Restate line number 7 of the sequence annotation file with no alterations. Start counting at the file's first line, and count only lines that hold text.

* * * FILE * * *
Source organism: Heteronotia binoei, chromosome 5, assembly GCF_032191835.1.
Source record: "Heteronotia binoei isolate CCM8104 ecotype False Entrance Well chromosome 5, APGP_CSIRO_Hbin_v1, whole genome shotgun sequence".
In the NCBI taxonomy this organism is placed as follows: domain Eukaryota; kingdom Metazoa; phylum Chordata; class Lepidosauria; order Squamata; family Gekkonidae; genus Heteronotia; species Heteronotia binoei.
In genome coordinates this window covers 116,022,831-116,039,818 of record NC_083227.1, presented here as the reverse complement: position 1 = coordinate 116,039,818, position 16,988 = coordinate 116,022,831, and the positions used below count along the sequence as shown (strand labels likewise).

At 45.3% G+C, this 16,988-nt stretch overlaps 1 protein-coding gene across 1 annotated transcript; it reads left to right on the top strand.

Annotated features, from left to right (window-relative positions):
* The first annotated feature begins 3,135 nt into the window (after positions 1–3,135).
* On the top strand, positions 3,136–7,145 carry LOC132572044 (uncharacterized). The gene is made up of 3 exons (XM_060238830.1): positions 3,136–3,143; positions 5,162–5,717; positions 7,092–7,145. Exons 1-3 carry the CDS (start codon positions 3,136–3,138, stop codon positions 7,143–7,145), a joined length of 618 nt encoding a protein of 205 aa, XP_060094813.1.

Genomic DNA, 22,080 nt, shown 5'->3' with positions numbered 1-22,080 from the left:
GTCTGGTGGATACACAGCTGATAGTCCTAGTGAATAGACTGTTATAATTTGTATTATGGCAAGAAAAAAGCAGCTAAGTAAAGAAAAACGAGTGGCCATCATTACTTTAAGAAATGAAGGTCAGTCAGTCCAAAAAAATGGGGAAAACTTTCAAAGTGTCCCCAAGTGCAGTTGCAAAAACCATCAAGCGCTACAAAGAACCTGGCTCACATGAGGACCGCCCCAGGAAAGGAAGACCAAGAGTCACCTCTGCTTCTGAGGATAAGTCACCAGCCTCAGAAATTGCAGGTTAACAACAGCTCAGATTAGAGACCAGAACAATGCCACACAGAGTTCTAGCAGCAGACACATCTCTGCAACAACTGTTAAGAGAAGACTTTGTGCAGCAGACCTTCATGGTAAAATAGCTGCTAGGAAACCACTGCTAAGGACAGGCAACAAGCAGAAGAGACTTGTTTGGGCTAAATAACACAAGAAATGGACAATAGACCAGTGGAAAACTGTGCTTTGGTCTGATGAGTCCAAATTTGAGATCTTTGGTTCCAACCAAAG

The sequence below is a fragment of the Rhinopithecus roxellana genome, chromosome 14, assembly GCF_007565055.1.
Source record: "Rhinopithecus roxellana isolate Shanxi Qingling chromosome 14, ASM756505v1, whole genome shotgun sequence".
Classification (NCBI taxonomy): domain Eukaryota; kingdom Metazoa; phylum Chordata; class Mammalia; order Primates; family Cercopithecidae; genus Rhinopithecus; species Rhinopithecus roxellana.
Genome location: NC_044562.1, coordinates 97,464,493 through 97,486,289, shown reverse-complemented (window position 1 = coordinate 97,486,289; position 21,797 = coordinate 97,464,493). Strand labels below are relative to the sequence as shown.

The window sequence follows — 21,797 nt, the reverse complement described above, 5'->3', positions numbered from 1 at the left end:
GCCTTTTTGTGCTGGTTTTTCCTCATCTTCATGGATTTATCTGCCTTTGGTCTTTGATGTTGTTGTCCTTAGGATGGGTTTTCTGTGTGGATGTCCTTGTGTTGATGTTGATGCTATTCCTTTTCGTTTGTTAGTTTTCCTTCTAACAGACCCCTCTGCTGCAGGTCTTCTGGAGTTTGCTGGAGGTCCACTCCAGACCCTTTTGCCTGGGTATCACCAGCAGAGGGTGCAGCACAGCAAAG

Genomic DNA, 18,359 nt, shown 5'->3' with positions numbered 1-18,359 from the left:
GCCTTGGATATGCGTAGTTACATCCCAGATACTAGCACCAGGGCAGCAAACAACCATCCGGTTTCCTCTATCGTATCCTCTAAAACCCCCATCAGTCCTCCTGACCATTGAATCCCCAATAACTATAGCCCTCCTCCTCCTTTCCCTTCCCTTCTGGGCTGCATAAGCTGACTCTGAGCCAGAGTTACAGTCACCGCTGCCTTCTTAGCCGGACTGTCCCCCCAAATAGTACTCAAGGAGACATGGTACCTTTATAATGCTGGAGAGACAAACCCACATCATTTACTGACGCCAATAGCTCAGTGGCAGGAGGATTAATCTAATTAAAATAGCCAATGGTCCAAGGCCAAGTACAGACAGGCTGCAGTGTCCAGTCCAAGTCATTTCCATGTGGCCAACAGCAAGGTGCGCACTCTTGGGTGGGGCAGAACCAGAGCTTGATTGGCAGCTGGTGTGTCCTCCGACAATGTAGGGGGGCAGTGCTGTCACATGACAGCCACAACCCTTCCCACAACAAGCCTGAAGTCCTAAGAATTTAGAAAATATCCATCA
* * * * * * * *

* The first annotated feature begins 3,135 nt into the window (after positions 1–3,135).